participating in several SPWLA meetings and SPE student chapter workshops. During 2014, Weatherford
transferred him to Houston getting more involved in Unconventional´s Evaluation and Completion
Petrophysics. His most recent appointment with Weatherford, was in Saudi Arabia (May to November 2016)
as the Manager for Interpretation and Evaluation Services in Wireline Services.

Ernesto Rosales Z. earned a Bachelor degree in Petroleum Engineering in 1961 from La Universidad del
Zulia. In 1964, entered a Post Degree Program for the Humble Oil & Refining Company held through the
Oklahoma State University. Ernesto’s experience of more than 40 years in the oil industry covers a vast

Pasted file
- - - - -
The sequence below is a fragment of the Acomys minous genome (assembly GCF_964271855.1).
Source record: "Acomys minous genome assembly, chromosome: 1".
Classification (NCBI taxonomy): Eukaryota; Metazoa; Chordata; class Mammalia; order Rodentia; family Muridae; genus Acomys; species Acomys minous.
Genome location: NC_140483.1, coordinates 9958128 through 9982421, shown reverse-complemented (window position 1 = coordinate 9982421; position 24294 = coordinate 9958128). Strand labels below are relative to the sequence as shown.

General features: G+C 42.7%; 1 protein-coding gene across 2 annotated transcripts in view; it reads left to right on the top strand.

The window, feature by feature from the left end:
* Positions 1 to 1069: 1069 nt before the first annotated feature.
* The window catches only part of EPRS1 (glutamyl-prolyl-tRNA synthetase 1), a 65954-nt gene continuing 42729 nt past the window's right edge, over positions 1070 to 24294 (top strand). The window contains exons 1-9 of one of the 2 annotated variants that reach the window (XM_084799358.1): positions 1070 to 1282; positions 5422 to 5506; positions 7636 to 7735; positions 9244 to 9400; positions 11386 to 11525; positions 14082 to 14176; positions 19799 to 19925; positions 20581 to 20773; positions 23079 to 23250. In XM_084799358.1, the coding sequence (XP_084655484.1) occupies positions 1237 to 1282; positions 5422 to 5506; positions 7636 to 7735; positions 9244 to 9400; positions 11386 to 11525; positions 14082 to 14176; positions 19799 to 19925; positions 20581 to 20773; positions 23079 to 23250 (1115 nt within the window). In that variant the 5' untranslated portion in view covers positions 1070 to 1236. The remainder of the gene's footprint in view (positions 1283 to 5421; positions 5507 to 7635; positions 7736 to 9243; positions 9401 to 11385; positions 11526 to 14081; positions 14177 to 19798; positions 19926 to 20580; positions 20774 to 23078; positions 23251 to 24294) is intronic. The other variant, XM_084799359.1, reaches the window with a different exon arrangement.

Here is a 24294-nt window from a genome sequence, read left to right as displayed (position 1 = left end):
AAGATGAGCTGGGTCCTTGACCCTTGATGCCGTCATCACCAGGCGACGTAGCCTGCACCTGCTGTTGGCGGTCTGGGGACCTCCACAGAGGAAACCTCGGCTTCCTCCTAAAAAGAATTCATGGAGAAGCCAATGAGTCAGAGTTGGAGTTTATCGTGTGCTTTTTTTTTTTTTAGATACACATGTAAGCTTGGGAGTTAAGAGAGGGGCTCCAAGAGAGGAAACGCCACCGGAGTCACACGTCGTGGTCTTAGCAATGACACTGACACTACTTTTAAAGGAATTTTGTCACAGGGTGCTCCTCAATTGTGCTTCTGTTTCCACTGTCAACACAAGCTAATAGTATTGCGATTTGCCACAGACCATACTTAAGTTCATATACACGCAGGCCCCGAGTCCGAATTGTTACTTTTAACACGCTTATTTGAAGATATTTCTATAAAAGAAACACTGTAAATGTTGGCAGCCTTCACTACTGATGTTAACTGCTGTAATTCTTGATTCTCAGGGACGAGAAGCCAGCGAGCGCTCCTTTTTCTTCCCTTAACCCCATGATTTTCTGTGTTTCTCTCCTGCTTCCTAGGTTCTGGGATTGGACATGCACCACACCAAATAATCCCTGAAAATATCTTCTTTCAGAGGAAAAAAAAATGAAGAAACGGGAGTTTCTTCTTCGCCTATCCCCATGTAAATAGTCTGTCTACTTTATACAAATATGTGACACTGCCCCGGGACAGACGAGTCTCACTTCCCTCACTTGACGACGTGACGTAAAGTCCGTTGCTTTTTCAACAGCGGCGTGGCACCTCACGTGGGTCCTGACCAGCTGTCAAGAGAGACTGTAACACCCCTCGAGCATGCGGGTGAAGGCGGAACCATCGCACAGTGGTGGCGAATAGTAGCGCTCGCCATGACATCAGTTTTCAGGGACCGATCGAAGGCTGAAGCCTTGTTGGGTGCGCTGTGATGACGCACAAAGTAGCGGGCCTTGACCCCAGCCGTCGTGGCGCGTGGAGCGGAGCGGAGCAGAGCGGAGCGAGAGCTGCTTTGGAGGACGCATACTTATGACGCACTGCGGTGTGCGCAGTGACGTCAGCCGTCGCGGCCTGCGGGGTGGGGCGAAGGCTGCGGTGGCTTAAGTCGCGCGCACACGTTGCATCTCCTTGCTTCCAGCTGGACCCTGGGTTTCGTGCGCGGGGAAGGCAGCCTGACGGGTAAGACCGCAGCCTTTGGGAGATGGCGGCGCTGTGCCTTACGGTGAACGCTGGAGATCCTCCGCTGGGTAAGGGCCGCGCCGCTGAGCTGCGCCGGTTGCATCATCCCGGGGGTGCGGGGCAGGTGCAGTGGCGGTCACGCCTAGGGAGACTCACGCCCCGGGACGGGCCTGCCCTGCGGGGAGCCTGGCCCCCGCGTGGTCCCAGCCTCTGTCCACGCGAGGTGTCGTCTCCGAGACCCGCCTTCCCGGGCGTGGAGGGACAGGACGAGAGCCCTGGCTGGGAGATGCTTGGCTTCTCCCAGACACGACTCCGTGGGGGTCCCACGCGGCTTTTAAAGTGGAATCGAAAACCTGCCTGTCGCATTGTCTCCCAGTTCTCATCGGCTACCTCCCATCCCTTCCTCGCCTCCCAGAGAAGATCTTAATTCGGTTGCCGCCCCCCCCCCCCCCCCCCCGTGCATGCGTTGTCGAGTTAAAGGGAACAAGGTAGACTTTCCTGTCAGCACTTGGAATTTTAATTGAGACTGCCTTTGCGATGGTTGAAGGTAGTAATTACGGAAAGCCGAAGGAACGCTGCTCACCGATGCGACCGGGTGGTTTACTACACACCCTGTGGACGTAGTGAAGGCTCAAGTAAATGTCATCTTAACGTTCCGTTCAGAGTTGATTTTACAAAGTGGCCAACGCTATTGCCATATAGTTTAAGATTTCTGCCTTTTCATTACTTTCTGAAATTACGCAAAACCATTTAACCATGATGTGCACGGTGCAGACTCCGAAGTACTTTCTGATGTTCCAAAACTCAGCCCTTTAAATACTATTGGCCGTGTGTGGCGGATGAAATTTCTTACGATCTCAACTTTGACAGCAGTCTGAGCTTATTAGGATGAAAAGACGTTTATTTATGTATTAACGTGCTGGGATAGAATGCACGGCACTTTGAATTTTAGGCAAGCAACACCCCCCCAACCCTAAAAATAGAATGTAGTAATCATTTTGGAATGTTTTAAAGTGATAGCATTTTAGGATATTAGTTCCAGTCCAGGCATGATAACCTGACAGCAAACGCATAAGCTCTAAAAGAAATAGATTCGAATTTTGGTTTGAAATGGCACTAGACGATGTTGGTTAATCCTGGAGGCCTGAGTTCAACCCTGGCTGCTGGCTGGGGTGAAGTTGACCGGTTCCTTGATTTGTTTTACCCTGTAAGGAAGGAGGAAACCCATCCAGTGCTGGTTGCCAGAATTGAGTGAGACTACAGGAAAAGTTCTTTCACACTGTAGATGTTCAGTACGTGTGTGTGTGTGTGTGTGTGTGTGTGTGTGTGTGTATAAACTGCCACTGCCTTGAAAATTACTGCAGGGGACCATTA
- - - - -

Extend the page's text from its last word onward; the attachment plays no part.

portion of Petroleum Engineering. One of his most remarkable achievements was to be named Geology
Manager in Anaco, Venezuela, which was a reward to his wide knowledge of this discipline. Starting the 90’s
he became the Chief Specialist in charge of Geology, Petrophysics and Reservoir Engineering for the
Reserves Estimations and Development Plan of the North Monagas Project. He was concerned about
coaching and mentoring. He participated in numerous Thesis as Advisor. His most recognized publication is
the PVT Correlations for Eastern Venezuela Crude Oils with J. Mannucci. Ernesto past away early 2016, but
his legacy will live through all the professionals he touched with his wisdom.